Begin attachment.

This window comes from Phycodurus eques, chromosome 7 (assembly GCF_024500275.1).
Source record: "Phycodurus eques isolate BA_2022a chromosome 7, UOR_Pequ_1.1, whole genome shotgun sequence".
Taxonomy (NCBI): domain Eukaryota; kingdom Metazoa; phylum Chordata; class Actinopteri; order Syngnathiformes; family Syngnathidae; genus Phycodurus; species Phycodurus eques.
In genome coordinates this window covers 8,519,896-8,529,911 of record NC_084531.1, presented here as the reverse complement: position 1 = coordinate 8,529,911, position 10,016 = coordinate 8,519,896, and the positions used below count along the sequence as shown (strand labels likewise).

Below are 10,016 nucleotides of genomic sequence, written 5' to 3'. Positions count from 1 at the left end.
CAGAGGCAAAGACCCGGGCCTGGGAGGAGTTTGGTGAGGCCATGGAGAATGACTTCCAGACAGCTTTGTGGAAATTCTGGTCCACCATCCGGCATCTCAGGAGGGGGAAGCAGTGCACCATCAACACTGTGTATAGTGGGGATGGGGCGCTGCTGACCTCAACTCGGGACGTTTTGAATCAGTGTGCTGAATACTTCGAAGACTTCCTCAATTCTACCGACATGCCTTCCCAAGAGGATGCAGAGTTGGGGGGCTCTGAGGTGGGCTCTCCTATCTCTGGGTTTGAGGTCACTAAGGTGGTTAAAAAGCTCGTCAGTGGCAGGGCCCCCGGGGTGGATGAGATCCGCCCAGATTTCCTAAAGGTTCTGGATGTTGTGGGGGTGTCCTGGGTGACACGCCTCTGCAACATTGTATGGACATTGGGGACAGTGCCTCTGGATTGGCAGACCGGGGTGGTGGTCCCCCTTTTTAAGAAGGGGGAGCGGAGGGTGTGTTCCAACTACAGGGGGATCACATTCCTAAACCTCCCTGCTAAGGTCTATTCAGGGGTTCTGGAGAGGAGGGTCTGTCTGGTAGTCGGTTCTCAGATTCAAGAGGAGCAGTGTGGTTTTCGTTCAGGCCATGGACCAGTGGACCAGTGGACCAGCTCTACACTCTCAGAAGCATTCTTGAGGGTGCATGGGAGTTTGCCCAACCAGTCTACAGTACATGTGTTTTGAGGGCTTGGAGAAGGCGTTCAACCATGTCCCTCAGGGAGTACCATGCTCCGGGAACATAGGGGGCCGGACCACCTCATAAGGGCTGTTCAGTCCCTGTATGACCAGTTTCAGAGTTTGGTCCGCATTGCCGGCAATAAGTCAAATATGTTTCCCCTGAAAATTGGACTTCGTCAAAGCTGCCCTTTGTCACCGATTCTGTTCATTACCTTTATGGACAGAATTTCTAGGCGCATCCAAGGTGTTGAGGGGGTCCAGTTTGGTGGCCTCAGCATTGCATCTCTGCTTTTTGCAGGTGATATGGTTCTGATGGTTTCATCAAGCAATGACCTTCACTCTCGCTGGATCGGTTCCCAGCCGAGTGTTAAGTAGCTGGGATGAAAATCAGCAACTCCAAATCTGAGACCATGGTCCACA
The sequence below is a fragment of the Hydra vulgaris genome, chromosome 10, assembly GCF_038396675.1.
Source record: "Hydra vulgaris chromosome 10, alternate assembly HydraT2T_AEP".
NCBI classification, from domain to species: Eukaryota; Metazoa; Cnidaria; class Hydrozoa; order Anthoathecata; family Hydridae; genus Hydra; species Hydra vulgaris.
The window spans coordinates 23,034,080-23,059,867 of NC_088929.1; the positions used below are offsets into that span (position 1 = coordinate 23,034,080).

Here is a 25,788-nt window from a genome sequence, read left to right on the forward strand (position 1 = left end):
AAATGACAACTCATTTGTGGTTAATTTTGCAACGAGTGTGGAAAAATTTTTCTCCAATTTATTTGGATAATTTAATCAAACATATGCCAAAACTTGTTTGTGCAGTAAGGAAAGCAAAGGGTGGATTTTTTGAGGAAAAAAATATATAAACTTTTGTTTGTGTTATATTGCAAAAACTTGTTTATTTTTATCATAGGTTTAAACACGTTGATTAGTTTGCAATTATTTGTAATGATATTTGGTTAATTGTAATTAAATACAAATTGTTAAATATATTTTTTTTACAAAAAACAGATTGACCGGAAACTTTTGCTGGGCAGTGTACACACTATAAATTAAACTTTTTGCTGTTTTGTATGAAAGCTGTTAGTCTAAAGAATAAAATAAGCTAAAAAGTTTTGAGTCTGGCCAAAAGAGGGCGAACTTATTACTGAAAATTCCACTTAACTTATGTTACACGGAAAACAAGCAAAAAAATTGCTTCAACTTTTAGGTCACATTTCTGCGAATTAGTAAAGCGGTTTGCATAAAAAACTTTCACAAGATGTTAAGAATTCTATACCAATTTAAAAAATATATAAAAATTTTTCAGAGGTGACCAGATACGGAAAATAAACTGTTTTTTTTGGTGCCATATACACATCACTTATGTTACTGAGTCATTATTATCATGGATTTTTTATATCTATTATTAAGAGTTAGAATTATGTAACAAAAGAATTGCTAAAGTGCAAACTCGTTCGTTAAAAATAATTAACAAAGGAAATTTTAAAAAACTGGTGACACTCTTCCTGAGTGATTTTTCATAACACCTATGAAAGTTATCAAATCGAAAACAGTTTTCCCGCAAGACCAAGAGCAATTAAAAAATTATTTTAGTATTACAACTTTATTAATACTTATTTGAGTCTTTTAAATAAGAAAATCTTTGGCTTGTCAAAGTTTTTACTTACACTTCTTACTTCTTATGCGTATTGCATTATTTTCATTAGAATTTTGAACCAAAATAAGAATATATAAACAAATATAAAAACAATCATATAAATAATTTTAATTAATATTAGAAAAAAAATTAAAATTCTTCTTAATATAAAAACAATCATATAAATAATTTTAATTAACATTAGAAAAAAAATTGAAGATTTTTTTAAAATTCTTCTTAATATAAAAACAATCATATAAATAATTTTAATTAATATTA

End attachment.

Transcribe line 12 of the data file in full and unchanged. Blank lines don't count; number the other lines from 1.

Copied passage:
AAATGACAACTCATTTGTGGTTAATTTTGCAACGAGTGTGGAAAAATTTTTCTCCAATTTATTTGGATAATTTAATCAAACATATGCCAAAACTTGTTTGTGCAGTAAGGAAAGCAAAGGGTGGATTTTTTGAGGAAAAAAATATATAAACTTTTGTTTGTGTTATATTGCAAAAACTTGTTTATTTTTATCATAGGTTTAAACACGTTGATTAGTTTGCAATTATTTGTAATGATATTTGGTTAATTGTAATTAAATACAAATTGTTAAATATATTTTTTTTACAAAAAACAGATTGACCGGAAACTTTTGCTGGGCAGTGTACACACTATAAATTAAACTTTTTGCTGTTTTGTATGAAAGCTGTTAGTCTAAAGAATAAAATAAGCTAAAAAGTTTTGAGTCTGGCCAAAAGAGGGCGAACTTATTACTGAAAATTCCACTTAACTTATGTTACACGGAAAACAAGCAAAAAAATTGCTTCAACTTTTAGGTCACATTTCTGCGAATTAGTAAAGCGGTTTGCATAAAAAACTTTCACAAGATGTTAAGAATTCTATACCAATTTAAAAAATATATAAAAATTTTTCAGAGGTGACCAGATACGGAAAATAAACTGTTTTTTTTGGTGCCATATACACATCACTTATGTTACTGAGTCATTATTATCATGGATTTTTTATATCTATTATTAAGAGTTAGAATTATGTAACAAAAGAATTGCTAAAGTGCAAACTCGTTCGTTAAAAATAATTAACAAAGGAAATTTTAAAAAACTGGTGACACTCTTCCTGAGTGATTTTTCATAACACCTATGAAAGTTATCAAATCGAAAACAGTTTTCCCGCAAGACCAAGAGCAATTAAAAAATTATTTTAGTATTACAACTTTATTAATACTTATTTGAGTCTTTTAAATAAGAAAATCTTTGGCTTGTCAAAGTTTTTACTTACACTTCTTACTTCTTATGCGTATTGCATTATTTTCATTAGAATTTTGAACCAAAATAAGAATATATAAACAAATATAAAAACAATCATATAAATAATTTTAATTAATATTAGAAAAAAAATTAAAATTCTTCTTAATATAAAAACAATCATATAAATAATTTTAATTAACATTAGAAAAAAAATTGAAGATTTTTTTAAAATTCTTCTTAATATAAAAACAATCATATAAATAATTTTAATTAATATTA